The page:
Teeth Whitening 101

Teeth whitening has become the most in demand elective dental procedure in recent years.  In fact, with the proliferation of over the counter products that claim to whiten teeth, it has become a multi billion dollar industry world wide.  With all the options out there including a host of “do it yourself” products, professionally administered programs, and tooth whitening retail centers, how do you choose what is right for you?

It may help to start with what “whitening” really means.   Since over the counter products are not regulated by the FDA and are, therefore, not subject to any specific standards, the term “whitening” is being used to market any product that contains cleaning or bleaching chemicals often without regard to actual effectiveness.  Some products even use coatings that you essentially paint on your teeth.  For our purposes we will define teeth whitening as the process of actually lightening the intrinsic color of the teeth by reducing the saturation of organic pigments, both natural and acquired, within the tooth enamel resulting in a whiter, brighter color through the chemical process of oxidation/reduction or, as some say, bleaching.   Many “whitening toothpastes” make their whitening claims based on their ability to remove stains due to their abrasive properties and may, in fact, result in whiter appearing teeth, but they would not fit our definition of changing the actual color of teeth.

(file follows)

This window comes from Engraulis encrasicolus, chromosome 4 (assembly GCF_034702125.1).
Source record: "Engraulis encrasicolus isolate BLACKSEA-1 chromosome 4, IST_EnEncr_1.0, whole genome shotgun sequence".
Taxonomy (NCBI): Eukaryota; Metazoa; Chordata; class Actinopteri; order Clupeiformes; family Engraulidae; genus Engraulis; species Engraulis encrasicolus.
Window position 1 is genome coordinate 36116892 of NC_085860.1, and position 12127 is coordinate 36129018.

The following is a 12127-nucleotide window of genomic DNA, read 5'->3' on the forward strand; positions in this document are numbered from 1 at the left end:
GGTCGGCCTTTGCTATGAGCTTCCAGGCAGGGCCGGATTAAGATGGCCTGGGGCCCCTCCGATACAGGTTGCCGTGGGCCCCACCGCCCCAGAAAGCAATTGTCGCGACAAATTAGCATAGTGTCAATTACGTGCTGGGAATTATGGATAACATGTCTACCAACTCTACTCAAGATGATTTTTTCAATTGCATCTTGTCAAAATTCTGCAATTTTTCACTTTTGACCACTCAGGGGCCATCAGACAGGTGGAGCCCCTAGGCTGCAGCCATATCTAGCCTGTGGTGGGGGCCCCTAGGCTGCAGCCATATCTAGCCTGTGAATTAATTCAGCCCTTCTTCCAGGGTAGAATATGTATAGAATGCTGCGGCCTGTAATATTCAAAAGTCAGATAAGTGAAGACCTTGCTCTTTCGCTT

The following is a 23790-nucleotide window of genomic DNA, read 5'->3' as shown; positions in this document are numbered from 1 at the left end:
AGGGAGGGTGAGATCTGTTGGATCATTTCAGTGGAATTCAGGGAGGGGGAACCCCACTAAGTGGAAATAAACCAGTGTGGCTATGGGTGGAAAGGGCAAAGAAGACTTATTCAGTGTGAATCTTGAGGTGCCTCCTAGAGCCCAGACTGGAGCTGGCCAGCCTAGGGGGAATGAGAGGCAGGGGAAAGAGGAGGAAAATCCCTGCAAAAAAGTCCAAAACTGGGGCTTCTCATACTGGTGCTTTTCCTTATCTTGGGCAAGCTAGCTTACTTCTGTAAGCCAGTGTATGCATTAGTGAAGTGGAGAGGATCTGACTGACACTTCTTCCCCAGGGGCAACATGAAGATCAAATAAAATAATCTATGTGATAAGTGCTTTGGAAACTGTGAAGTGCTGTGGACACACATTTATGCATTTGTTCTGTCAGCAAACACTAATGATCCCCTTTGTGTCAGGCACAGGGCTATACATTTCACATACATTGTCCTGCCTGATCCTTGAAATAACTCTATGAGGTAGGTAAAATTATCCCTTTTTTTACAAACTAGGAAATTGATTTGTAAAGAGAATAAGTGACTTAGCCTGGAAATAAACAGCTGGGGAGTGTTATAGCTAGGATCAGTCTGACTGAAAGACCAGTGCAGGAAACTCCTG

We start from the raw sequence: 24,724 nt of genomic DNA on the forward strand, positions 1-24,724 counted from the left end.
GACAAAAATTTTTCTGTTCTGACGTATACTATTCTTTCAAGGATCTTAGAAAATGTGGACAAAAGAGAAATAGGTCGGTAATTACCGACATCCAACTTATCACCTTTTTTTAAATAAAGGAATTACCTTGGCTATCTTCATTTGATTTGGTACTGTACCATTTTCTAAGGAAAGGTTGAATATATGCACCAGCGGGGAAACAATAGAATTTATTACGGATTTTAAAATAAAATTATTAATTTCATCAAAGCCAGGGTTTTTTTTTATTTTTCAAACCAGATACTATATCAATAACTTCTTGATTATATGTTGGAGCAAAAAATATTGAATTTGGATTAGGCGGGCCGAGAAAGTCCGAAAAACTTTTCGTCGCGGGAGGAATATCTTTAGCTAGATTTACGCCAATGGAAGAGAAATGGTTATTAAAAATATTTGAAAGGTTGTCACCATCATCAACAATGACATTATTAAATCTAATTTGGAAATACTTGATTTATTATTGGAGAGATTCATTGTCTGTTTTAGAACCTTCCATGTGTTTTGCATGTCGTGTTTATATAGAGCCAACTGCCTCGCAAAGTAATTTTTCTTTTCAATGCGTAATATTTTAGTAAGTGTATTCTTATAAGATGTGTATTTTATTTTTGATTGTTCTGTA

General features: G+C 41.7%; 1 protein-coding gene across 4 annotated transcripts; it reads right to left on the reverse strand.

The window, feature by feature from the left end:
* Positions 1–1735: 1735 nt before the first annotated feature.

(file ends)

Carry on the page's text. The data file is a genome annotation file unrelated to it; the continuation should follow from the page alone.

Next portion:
All effective tooth whitening systems need to do two things.  First, they must contain an effective whitening agent.  In most cases this is a form of hydrogen peroxide or a chemical that releases hydrogen peroxide through a chemical reaction.  These are essentially bleaching agents and can occur in a variety of concentrations which can effect the rate and effectiveness of whitening.   Second, a whitening system must provide a vehicle for applying the chemicals to the teeth and holding them in contact with the surfaces of the teeth for a long enough period of time for the chemical reaction to occur.  Depending on the strength and the chemistry involved this may take anywhere from twenty minutes to several hours.  This vehicle can be in the form of a gel that can be applied to strips (Crest White Strip) or placed in preformed or custom molded trays or retainers.  They can also be viscous solutions that are applied to the teeth with an applicator by a dental professional (ZOOM).  The combination of whitening agent and delivery system will determine how much teeth will whiten, how fast teeth will whiten, and weather the system can be purchase over the counter or professionally administered.